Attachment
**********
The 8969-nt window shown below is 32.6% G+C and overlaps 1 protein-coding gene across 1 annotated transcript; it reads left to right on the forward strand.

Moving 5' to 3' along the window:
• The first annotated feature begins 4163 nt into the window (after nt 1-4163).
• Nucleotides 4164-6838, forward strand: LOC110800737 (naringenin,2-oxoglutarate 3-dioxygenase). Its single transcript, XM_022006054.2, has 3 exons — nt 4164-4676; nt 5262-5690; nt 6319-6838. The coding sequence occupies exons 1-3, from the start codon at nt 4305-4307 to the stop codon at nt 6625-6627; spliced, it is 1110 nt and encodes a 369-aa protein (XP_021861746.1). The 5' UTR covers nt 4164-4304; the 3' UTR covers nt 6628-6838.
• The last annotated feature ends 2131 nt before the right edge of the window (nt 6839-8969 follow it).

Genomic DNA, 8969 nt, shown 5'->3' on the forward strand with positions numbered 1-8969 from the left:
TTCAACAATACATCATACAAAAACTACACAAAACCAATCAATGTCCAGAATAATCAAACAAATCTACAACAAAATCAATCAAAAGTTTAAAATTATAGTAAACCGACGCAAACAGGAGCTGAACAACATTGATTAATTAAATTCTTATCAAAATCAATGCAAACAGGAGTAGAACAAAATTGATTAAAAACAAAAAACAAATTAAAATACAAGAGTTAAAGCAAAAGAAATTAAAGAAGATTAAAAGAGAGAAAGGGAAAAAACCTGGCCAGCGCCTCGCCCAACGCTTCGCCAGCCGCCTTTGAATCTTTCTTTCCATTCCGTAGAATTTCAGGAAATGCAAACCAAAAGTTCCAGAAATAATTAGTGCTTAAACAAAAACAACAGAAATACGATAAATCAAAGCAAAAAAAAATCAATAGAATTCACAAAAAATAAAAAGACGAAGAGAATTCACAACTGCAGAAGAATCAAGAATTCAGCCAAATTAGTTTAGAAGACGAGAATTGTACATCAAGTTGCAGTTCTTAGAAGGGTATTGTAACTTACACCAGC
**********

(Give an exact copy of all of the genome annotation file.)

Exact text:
The 8969-nt window shown below is 32.6% G+C and overlaps 1 protein-coding gene across 1 annotated transcript; it reads left to right on the forward strand.

Moving 5' to 3' along the window:
• The first annotated feature begins 4163 nt into the window (after nt 1-4163).
• Nucleotides 4164-6838, forward strand: LOC110800737 (naringenin,2-oxoglutarate 3-dioxygenase). Its single transcript, XM_022006054.2, has 3 exons — nt 4164-4676; nt 5262-5690; nt 6319-6838. The coding sequence occupies exons 1-3, from the start codon at nt 4305-4307 to the stop codon at nt 6625-6627; spliced, it is 1110 nt and encodes a 369-aa protein (XP_021861746.1). The 5' UTR covers nt 4164-4304; the 3' UTR covers nt 6628-6838.
• The last annotated feature ends 2131 nt before the right edge of the window (nt 6839-8969 follow it).

Genomic DNA, 8969 nt, shown 5'->3' on the forward strand with positions numbered 1-8969 from the left:
TTCAACAATACATCATACAAAAACTACACAAAACCAATCAATGTCCAGAATAATCAAACAAATCTACAACAAAATCAATCAAAAGTTTAAAATTATAGTAAACCGACGCAAACAGGAGCTGAACAACATTGATTAATTAAATTCTTATCAAAATCAATGCAAACAGGAGTAGAACAAAATTGATTAAAAACAAAAAACAAATTAAAATACAAGAGTTAAAGCAAAAGAAATTAAAGAAGATTAAAAGAGAGAAAGGGAAAAAACCTGGCCAGCGCCTCGCCCAACGCTTCGCCAGCCGCCTTTGAATCTTTCTTTCCATTCCGTAGAATTTCAGGAAATGCAAACCAAAAGTTCCAGAAATAATTAGTGCTTAAACAAAAACAACAGAAATACGATAAATCAAAGCAAAAAAAAATCAATAGAATTCACAAAAAATAAAAAGACGAAGAGAATTCACAACTGCAGAAGAATCAAGAATTCAGCCAAATTAGTTTAGAAGACGAGAATTGTACATCAAGTTGCAGTTCTTAGAAGGGTATTGTAACTTACACCAGC